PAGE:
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How to Prevent Product Paralysis

Does your company suffer from product paralysis? Product paralysis occurs when progress halts on improving or innovating a product. At some point, you've probably experienced:
  1. A product team can't agree on major product decisions, so they concentrate on minor bug fixes and enhancements that have little or no market impact.
  2. Bold product decisions are made (often by members of the team that just happen to wield the most influence at the time), but the decisions come under fire and are put on hold shortly thereafter.
  3. Team members don't buy into product decisions, so they undermine them, stall their execution, or just aren't motivated to be productive in executing them.
The most effective product managers - to the extent that company executives empower them to do so - employ three approaches to prevent product paralysis:
  1. Base product decisions on market understanding and marketing principles. Teams will not buy in to major product decisions unless they can make a compelling case for them. It's hard to make a smart product decision without understanding the market and the principles of marketing (which are often counter-intuitive).
  2. Involve the team in making product decisions. In the authoritarian model of product management, a product manager becomes an expert on the market, gets input from development on the technical feasibility of implementing new features, and makes unilateral decisions. In the organic model of product management, a product manager leads the process of collective product decision-making and arms the team with the market information and marketing principles necessary to produce quality decisions. A product manager applying the organic approach uses change management and decision facilitation to foster buy-in and to motivate the team to execute.
  3. Iterate on the research and development of products. Product teams will make mistakes. They will never fully understand the impact of product decisions on their customers until the team at least partially executes and tests those decisions in the market. Thus the team will and should revisit decisions. An effective product team leader helps the team confront risks and uncertainty quickly and in a disciplined fashion. Frequent iterations provide a systematic way of learning and of evaluating and revisiting product decisions.
Thanks to Joshua Duncan for helping me to refine my thoughts on the organic model of product management.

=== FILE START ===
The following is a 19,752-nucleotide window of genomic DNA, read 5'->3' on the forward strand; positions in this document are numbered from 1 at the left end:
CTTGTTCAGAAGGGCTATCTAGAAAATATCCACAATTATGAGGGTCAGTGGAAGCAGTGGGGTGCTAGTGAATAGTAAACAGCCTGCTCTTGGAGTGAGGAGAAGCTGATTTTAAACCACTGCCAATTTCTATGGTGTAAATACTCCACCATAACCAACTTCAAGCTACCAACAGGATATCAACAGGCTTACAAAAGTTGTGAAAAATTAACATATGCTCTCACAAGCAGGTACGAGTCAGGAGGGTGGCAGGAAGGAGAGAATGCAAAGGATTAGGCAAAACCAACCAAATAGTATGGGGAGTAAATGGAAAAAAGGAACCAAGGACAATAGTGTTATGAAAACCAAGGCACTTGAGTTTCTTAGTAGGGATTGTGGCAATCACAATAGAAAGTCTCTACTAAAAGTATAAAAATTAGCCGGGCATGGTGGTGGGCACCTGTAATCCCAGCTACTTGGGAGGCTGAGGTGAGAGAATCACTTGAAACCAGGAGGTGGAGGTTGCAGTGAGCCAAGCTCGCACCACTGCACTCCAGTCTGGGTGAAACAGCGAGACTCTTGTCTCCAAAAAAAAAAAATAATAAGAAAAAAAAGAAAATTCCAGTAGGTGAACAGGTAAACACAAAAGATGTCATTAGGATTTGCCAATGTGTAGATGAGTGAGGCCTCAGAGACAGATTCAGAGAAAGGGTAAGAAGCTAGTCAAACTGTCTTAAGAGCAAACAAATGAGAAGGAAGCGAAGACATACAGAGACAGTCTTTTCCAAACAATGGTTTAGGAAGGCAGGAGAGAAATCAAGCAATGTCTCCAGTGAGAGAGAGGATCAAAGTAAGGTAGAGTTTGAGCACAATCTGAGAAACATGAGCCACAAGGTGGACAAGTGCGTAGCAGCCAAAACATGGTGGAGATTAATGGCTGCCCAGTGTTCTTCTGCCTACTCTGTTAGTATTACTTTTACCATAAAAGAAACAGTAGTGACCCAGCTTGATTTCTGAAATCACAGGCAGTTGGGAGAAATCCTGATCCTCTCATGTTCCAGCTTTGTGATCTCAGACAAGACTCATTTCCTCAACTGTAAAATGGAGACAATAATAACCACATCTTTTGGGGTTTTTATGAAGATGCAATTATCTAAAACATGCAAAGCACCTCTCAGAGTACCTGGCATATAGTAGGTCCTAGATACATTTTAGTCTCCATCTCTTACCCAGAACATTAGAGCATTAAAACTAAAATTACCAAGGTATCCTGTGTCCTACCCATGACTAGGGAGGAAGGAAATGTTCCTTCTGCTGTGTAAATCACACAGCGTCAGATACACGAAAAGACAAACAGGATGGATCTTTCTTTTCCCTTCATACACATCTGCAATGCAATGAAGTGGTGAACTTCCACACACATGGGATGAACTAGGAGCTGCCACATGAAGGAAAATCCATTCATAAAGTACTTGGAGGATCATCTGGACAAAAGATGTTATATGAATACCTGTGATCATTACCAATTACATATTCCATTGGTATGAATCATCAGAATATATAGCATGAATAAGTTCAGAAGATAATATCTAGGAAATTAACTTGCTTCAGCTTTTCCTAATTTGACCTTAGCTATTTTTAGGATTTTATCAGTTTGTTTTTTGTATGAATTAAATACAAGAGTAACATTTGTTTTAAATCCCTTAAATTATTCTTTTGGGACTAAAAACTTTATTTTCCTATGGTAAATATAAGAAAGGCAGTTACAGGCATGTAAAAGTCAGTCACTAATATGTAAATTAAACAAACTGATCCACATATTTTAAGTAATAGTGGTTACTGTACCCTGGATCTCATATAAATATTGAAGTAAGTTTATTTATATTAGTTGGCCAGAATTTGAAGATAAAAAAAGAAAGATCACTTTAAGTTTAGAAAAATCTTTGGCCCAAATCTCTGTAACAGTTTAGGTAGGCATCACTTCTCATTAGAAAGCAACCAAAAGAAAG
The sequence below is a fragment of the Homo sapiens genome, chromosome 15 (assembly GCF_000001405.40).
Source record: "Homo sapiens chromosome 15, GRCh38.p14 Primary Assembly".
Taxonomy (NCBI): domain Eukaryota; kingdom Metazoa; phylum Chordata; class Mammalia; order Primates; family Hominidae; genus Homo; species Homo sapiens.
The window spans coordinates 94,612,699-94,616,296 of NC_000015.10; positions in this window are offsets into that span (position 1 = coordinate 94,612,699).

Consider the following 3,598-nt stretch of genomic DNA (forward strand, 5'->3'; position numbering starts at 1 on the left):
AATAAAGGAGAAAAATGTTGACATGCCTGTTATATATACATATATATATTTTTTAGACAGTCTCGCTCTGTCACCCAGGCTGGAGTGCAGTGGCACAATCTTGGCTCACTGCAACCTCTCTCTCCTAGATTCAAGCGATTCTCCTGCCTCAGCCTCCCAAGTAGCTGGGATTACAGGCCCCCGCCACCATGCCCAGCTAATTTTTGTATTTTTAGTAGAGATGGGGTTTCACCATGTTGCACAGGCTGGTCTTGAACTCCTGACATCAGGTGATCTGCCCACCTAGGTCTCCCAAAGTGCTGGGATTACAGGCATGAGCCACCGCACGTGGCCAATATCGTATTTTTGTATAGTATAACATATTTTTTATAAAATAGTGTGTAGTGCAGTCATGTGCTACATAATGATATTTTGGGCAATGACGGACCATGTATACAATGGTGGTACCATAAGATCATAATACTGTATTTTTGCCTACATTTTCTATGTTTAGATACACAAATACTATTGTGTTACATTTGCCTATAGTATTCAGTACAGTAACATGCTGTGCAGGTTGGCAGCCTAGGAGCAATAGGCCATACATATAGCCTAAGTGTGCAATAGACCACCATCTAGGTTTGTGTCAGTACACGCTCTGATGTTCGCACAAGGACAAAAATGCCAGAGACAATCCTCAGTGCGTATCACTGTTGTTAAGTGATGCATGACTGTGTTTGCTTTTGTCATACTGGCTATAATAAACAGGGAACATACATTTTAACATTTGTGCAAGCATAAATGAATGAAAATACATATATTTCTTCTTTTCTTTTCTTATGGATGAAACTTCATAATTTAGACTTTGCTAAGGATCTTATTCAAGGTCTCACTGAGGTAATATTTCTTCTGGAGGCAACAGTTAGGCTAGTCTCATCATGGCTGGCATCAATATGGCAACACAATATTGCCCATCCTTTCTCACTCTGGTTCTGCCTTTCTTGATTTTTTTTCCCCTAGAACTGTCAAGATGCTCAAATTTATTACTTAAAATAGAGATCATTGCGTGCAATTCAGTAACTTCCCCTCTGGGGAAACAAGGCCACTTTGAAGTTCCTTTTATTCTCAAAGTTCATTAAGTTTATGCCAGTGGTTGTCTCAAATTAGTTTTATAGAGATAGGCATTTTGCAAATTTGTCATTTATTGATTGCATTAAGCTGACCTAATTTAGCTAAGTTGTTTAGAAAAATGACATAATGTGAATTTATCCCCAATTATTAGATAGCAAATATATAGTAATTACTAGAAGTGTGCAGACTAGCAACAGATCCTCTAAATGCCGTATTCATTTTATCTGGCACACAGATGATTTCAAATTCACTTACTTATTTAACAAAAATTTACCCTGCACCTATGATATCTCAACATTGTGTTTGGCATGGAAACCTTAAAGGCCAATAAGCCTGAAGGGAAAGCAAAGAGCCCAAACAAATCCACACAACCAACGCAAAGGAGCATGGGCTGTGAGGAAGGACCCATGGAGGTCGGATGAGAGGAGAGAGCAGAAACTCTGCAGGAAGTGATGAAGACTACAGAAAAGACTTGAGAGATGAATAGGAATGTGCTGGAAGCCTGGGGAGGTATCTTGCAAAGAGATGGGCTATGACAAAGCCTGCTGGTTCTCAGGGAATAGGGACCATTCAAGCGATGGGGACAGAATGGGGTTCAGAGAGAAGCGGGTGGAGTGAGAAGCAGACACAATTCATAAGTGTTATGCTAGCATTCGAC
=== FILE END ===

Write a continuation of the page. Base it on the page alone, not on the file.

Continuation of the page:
Larry said…
Roger, good points but a good product manager should recognize when a company or product line is heading towards product paralysis early. Identifying some of the causes for this ahead of time might avoid a slow down or stoppage of forward momentum. Signs that your are heading down this path would include a roadmap that looks like your first two indicators. The good product manager is going to be guiding the direction and informing the team about where the market and the product need to be heading. The sales process starts internally. If you cannot convince you own team that there is a need for change, trying to convince your market is going to be an uphill battle. Change is never easy but is necessary.

One other thought that you didn't touch on was where in the product lifecycle are you? This can greatly influence the next steps.
Roger L. Cauvin said…
Thanks for the comment, Larry.

Totally agree that internal change management is crucial to prevent product paralysis. It's important to keep in mind that "selling" a product roadmap isn't sufficient. There are important lessons to learn from Sharon Drew Morgen's concept, Buying Facilitation(TM).

I'm not sure I see relevance of the product lifecycle. At any point in the lifecycle, a product team is making strategic decisions about the product. The decision to maintain but not significantly enhance a product is itself a strategic decision. A subsequent decision to kill a product entirely is a strategic decision. To be effective and fully executed, these decisions benefit from at least some of the approaches I've enumerated, right?
Joshua Duncan said…

Great post and thanks for the mention!

I would add some emphasis to your point on how critical it is that the product manager understand how to influence change and decision facilitation to really be effective.

Also, they must really understand organizational dynamics to make sure that they are not only influencing the members of their team but the influences throughout the company.

In my experience, it is the hidden influencers that might not be directly involved in the upfront product decisions that if not sold on the direction can cause the biggest headaches down the road.

Thanks again,

Roger L. Cauvin said…
Joshua, you're absolutely right about "hidden influencers". Often, these influencers lie outside the product team, and their buy-in must also be facilitated.
Very good points .Can someone give me a definition of "Foster Buy-in?'
Roger L. Cauvin said…
"Fostering buy-in" means working with others to ensure they support - or can at least live with - the product decisions that affect them.
Unknown said…
3 great points, Roger:
1. Understand your market
2. Involve your stakeholders
3. Test and learn through iteration

I've just posted something on number one at:

Also Joshua is right on when he emphasizes the need for influence. See my post on being The Hand of the King:
Roger L. Cauvin said…
Thanks, Bruce. Don't forget the application of marketing principles as part of #1. Sometimes people understand the market but fail to apply the timeless, often counter-intuitive, marketing principles that must underlie sound product decisions.

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